Sometimes, fixing the boiler doesn't take away the problem. Even if it does, you may still be left with some minor issues that can't seem to go away. In such instances, the only other option is to replace and install a new boiler entirely. The process of replacing a boiler includes the removal of the old one, the purchase of the new one, and it's installation. For all these processes, money is required.

fixing radiator

For a new boiler, expect to pay between £1,600 and £3,500 for a combination model, and between £1,500 to £2,800 for a system boiler, and £1,400 to £2,500 for a heat-only system. Labour will be dependent on your location; the type of boiler being fixed as well as the hourly rate of the person employed.


Q: Who qualifies for a boiler grant?

A: The government offers boiler grants to homeowners under their ECO scheme. This came about due to the expensive nature of boilers compared to their necessity in the home. Despite this grant and its availability to citizens, there are still strict criteria which makes some people more eligible than others.

The initial and most critical criteria are your boiler's connection. You need to be connected to the mains gas supply, to get a grant for boiler repairs. Also, the boiler in question should be at least five years old, and finally, you must be the official owner of your home to claim a grant. You cannot claim this grant for repairs if you live in a privately rented property or a council-owned home. The best option for those who don't qualify for boiler grants is to look into the monthly finance scheme the country makes available.

Q: What happens if boiler pressure is too low?

A: Low boiler pressure, in its initial stages, shouldn't be a significant cause for concern, since they don't pose threats to you or your home. However, if left unattended, it can cause a lot of damage to your boiler and demand a lot of resources to fix.

Another way low boiler pressure can be a disadvantage is when it affects your heating system's overall effectiveness and efficiency. It becomes hard for your home to be kept warm. More so, the double operation of the heating system to provide the same amount of heat will result in a subsequent increase in your energy bills.

Q: How do you know if your boiler is going to explode?

A: These are infrequent occasions, but yes, your heater or boiler can explode. Water heater explosions can be very devastating when they occur, but the good thing is, some signs give you a heads up before the blast. Look out for the following signs, and you'll be able to prevent unnecessary spending on repairs and damage.

  • Leaking pressure valve: at the side of your heater, you will find the pressure relief valve. When the pressure in your tank reaches high levels, this valve opens up to allow water to leave for the pressure to return to normal. The presence of dripping or leaking water from this valve is a sign that your boiler has high pressure, and as such, requires some attention.
  • Rotten egg smell: this smell is like sulphur mixed with rotten eggs, and it's very distracting. It comes about when there's a gas leakage inside the heater. As soon as you smell gas, contact an experienced plumber to fix the issue before it escalates.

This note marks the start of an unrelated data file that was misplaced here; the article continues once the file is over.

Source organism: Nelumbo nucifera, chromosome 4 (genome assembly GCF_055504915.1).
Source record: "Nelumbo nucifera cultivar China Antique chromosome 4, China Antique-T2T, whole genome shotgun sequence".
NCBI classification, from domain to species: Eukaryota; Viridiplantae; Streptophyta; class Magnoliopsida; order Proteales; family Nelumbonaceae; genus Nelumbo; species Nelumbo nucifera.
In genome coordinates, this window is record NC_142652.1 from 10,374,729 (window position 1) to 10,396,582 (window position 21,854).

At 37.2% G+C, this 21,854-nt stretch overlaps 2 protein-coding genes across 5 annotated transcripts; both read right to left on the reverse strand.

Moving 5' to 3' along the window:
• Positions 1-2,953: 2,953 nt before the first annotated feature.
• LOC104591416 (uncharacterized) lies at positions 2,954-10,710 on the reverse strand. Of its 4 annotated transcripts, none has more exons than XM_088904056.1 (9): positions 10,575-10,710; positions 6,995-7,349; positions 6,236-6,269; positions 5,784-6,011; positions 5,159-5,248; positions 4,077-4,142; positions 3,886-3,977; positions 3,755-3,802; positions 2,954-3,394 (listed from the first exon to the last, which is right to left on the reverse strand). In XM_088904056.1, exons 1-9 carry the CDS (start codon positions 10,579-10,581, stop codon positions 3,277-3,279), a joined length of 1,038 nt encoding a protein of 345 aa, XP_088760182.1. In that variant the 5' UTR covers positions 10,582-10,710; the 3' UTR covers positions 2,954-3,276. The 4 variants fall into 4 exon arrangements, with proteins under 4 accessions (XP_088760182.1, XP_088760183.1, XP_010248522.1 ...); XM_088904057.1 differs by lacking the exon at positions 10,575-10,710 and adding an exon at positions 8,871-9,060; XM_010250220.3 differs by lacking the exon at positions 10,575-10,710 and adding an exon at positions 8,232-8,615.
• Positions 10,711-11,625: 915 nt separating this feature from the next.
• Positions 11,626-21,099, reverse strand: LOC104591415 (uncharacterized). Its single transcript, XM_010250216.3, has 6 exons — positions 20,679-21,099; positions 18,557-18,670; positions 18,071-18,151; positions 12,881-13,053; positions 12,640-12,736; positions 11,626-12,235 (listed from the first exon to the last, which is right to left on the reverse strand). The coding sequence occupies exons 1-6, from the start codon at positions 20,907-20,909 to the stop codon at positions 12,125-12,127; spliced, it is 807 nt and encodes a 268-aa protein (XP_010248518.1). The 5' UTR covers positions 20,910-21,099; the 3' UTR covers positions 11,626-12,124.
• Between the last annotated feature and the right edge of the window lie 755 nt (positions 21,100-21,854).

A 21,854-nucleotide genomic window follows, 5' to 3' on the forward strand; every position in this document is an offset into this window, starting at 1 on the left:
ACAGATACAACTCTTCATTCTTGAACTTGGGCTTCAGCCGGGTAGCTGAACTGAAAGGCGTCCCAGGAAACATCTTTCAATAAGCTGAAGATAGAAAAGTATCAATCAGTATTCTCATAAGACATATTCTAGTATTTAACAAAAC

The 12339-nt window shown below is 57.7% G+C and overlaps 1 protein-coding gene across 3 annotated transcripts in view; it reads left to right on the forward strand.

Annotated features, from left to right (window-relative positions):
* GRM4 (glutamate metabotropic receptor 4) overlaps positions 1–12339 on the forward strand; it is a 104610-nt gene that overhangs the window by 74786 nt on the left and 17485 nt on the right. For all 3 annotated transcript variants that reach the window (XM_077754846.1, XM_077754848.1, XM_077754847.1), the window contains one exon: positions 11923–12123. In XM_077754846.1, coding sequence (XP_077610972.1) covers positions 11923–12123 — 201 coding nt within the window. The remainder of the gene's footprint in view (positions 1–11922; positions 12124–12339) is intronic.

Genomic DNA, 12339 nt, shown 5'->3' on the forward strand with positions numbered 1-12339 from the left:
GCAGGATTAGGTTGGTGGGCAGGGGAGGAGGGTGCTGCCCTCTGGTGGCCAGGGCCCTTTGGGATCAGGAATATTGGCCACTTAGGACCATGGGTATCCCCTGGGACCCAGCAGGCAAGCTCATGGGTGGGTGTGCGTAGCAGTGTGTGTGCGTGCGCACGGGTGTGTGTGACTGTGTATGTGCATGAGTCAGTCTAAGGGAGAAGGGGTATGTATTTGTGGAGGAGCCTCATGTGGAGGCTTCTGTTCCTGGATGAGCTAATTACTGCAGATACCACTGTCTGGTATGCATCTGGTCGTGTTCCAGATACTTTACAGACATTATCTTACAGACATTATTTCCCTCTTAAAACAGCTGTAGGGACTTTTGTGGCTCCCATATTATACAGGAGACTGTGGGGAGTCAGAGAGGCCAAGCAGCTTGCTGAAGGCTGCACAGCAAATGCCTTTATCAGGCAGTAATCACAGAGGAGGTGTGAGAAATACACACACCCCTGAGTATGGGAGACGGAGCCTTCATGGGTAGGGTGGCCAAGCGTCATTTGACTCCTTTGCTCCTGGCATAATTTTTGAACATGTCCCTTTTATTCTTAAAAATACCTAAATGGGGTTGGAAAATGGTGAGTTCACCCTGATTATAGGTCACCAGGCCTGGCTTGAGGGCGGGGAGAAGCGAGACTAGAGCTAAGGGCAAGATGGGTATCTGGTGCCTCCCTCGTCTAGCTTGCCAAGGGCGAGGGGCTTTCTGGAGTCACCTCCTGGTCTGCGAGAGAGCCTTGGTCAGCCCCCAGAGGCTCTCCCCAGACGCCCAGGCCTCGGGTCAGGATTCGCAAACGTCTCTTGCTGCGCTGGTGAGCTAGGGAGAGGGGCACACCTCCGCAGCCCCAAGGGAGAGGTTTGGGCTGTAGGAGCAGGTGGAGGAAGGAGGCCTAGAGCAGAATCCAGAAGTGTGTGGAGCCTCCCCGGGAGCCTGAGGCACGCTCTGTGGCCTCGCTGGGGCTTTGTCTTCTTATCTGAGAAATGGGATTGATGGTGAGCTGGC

• Knocking/popping noise: the popping and knocking noise is similar to that made by a popcorn machine. It often means there's water trapped under sediments in your heater. These sediments come from the water, and they get heated when there's an increased temperature within the heater.

Q: How long should a boiler last?

A: Every boiler, once manufactured by a trusted company, is to be operable for up to 15 years. The typical lifespan of boilers lies between 10 and 15 years. To ensure that you purchase only the best, the following steps will come in handy;

  • Select and invest in a reliable and efficient model made by trusted brands. Do your research online, check out product reviews, and find one that suits your budget.
  • The boiler can be perfect, but you might invest in the wrong size, and it'll cost you. When searching, be sure to find the right size for your home and your water heating needs.
  • Only allow a registered engineer to conduct work on your boiler. This isn't only legal but safe for you and your home. Getting help from the experts will help prolong the lifespan of your unit and, in turn, help you save money.

Q: Why will my boiler not fire up?

A: The primary reason why any boiler won't fire up is that its thermostat has been set too low. Until the level set on the boiler system is higher than that of the environment within which it operates, the heating system won't begin operation. To solve this issue, you only need to increase the thermostat to a higher level.


  1. https://heatable.co.uk/boiler-advice/boiler-not-working
  2. https://www.moneysupermarket.com/money-made-easy/the-true-cost-of-fixing-a-boiler/
  3. https://www.theheatinghub.co.uk/guide-to-boiler-installation-costs
  4. https://www.boilergrants.org.uk/eco-qualification-criteria.html
  5. https://www.benbronston.com/4-signs-water-heater-explode/
Author: Heather B

I am a seasoned copywriter from Liverpool - who after graduating with a BA (Hons) degree in English Media and Cultural Studies - went on to specialise in the creation of business and lifestyle copy for a wide range of industries across the UK and USA.